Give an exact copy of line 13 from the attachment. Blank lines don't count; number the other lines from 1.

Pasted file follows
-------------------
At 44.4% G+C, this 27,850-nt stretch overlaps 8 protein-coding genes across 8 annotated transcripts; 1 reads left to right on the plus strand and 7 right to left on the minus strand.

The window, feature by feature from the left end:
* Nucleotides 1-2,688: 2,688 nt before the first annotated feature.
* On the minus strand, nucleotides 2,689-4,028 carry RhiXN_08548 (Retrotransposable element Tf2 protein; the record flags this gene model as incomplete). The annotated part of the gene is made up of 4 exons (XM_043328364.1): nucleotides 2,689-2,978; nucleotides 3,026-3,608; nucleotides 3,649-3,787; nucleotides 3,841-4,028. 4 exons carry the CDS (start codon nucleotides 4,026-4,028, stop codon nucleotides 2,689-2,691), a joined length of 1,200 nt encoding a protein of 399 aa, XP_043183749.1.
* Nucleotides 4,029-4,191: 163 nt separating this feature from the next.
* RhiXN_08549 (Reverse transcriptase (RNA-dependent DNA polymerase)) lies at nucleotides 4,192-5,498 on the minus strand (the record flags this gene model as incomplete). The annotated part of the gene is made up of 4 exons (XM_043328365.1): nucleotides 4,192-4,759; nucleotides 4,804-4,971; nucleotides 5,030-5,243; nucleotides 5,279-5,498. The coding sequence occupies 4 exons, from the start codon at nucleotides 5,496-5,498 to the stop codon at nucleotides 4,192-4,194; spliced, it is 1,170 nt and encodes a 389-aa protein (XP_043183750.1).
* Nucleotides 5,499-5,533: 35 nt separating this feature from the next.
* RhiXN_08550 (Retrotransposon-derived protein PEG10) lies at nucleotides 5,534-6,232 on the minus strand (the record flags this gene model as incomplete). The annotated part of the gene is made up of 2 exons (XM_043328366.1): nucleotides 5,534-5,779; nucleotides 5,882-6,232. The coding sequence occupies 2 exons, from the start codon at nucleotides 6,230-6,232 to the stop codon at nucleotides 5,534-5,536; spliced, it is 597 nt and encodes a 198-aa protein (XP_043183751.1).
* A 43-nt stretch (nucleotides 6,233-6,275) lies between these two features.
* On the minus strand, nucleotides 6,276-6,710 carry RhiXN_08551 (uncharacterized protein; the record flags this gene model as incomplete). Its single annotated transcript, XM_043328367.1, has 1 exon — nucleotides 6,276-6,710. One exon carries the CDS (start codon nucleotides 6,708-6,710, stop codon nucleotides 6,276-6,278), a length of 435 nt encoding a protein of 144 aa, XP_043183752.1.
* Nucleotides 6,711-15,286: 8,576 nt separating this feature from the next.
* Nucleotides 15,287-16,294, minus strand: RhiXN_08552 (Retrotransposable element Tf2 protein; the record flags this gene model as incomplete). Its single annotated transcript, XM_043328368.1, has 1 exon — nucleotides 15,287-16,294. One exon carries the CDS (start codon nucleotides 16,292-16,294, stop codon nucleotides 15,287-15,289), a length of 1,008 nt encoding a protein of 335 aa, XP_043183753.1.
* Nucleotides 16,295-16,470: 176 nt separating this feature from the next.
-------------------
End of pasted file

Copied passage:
* Nucleotides 16,295-16,470: 176 nt separating this feature from the next.